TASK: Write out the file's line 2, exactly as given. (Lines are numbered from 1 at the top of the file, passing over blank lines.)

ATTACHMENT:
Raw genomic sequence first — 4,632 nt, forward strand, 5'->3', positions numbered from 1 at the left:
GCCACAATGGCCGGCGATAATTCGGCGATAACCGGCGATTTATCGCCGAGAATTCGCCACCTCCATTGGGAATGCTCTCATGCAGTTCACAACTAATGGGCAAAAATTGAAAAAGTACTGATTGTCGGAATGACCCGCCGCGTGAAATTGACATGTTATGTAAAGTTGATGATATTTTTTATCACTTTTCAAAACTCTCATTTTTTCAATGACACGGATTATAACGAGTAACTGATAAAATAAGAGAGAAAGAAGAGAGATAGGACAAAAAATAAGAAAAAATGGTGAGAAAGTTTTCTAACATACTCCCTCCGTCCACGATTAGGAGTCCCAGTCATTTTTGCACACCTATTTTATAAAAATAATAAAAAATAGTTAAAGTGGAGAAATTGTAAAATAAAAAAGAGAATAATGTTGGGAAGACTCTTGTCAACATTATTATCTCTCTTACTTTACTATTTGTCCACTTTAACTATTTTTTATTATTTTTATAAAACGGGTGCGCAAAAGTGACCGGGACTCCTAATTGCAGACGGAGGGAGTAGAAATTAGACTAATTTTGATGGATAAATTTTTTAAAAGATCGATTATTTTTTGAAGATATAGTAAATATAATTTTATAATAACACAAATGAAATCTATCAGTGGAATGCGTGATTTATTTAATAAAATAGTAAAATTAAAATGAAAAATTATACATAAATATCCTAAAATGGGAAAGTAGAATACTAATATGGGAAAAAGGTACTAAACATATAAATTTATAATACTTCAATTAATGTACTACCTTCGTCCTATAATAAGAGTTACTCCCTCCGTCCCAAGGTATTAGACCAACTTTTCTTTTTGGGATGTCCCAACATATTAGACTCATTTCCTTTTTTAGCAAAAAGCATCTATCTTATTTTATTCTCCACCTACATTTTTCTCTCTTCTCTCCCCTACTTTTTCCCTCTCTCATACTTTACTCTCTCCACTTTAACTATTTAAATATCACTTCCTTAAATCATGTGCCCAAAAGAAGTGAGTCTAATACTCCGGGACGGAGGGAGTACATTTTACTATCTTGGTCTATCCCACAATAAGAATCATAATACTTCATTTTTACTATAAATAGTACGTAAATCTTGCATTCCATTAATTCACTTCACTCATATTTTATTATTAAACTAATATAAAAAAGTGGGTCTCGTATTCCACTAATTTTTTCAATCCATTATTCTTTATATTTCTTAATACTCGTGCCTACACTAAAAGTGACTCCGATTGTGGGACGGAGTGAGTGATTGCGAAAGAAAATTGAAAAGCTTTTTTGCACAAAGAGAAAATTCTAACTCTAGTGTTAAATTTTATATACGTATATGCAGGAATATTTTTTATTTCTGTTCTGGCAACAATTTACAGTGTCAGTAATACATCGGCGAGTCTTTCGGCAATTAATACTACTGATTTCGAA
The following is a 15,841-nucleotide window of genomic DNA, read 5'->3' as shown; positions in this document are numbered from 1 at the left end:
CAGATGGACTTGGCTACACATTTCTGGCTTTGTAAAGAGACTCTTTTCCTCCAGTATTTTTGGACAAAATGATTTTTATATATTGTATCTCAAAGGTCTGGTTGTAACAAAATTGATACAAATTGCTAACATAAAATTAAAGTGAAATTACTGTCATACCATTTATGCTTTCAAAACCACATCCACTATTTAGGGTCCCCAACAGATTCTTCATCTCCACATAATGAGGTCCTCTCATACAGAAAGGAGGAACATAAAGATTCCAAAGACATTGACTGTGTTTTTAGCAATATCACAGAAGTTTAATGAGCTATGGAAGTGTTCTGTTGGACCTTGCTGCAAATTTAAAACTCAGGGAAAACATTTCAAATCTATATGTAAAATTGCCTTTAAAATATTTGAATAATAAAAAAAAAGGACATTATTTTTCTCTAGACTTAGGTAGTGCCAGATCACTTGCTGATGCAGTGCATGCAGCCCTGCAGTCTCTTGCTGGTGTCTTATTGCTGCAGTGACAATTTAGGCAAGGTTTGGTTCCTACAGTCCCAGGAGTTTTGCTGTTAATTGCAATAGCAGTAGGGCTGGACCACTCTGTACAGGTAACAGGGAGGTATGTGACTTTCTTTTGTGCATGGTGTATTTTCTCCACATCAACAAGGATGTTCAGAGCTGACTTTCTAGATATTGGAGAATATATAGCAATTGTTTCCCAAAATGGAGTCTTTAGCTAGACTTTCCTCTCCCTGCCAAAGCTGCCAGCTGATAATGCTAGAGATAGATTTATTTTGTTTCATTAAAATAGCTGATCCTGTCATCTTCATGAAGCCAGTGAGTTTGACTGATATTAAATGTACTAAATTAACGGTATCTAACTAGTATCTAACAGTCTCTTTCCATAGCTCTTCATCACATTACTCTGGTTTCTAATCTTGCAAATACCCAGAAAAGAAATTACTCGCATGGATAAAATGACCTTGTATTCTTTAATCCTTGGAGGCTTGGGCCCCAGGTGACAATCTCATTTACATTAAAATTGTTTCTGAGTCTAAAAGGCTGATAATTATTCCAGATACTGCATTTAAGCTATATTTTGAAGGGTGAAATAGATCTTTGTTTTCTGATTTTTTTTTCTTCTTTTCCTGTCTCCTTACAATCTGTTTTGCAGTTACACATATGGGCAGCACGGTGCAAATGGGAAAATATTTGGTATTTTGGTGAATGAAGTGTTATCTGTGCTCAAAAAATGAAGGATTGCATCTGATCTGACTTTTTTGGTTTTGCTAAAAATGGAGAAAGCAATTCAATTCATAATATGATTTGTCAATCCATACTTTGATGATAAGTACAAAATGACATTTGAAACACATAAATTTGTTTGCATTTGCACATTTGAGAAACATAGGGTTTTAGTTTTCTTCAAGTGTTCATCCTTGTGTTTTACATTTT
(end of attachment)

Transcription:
GCCACAATGGCCGGCGATAATTCGGCGATAACCGGCGATTTATCGCCGAGAATTCGCCACCTCCATTGGGAATGCTCTCATGCAGTTCACAACTAATGGGCAAAAATTGAAAAAGTACTGATTGTCGGAATGACCCGCCGCGTGAAATTGACATGTTATGTAAAGTTGATGATATTTTTTATCACTTTTCAAAACTCTCATTTTTTCAATGACACGGATTATAACGAGTAACTGATAAAATAAGAGAGAAAGAAGAGAGATAGGACAAAAAATAAGAAAAAATGGTGAGAAAGTTTTCTAACATACTCCCTCCGTCCACGATTAGGAGTCCCAGTCATTTTTGCACACCTATTTTATAAAAATAATAAAAAATAGTTAAAGTGGAGAAATTGTAAAATAAAAAAGAGAATAATGTTGGGAAGACTCTTGTCAACATTATTATCTCTCTTACTTTACTATTTGTCCACTTTAACTATTTTTTATTATTTTTATAAAACGGGTGCGCAAAAGTGACCGGGACTCCTAATTGCAGACGGAGGGAGTAGAAATTAGACTAATTTTGATGGATAAATTTTTTAAAAGATCGATTATTTTTTGAAGATATAGTAAATATAATTTTATAATAACACAAATGAAATCTATCAGTGGAATGCGTGATTTATTTAATAAAATAGTAAAATTAAAATGAAAAATTATACATAAATATCCTAAAATGGGAAAGTAGAATACTAATATGGGAAAAAGGTACTAAACATATAAATTTATAATACTTCAATTAATGTACTACCTTCGTCCTATAATAAGAGTTACTCCCTCCGTCCCAAGGTATTAGACCAACTTTTCTTTTTGGGATGTCCCAACATATTAGACTCATTTCCTTTTTTAGCAAAAAGCATCTATCTTATTTTATTCTCCACCTACATTTTTCTCTCTTCTCTCCCCTACTTTTTCCCTCTCTCATACTTTACTCTCTCCACTTTAACTATTTAAATATCACTTCCTTAAATCATGTGCCCAAAAGAAGTGAGTCTAATACTCCGGGACGGAGGGAGTACATTTTACTATCTTGGTCTATCCCACAATAAGAATCATAATACTTCATTTTTACTATAAATAGTACGTAAATCTTGCATTCCATTAATTCACTTCACTCATATTTTATTATTAAACTAATATAAAAAAGTGGGTCTCGTATTCCACTAATTTTTTCAATCCATTATTCTTTATATTTCTTAATACTCGTGCCTACACTAAAAGTGACTCCGATTGTGGGACGGAGTGAGTGATTGCGAAAGAAAATTGAAAAGCTTTTTTGCACAAAGAGAAAATTCTAACTCTAGTGTTAAATTTTATATACGTATATGCAGGAATATTTTTTATTTCTGTTCTGGCAACAATTTACAGTGTCAGTAATACATCGGCGAGTCTTTCGGCAATTAATACTACTGATTTCGAA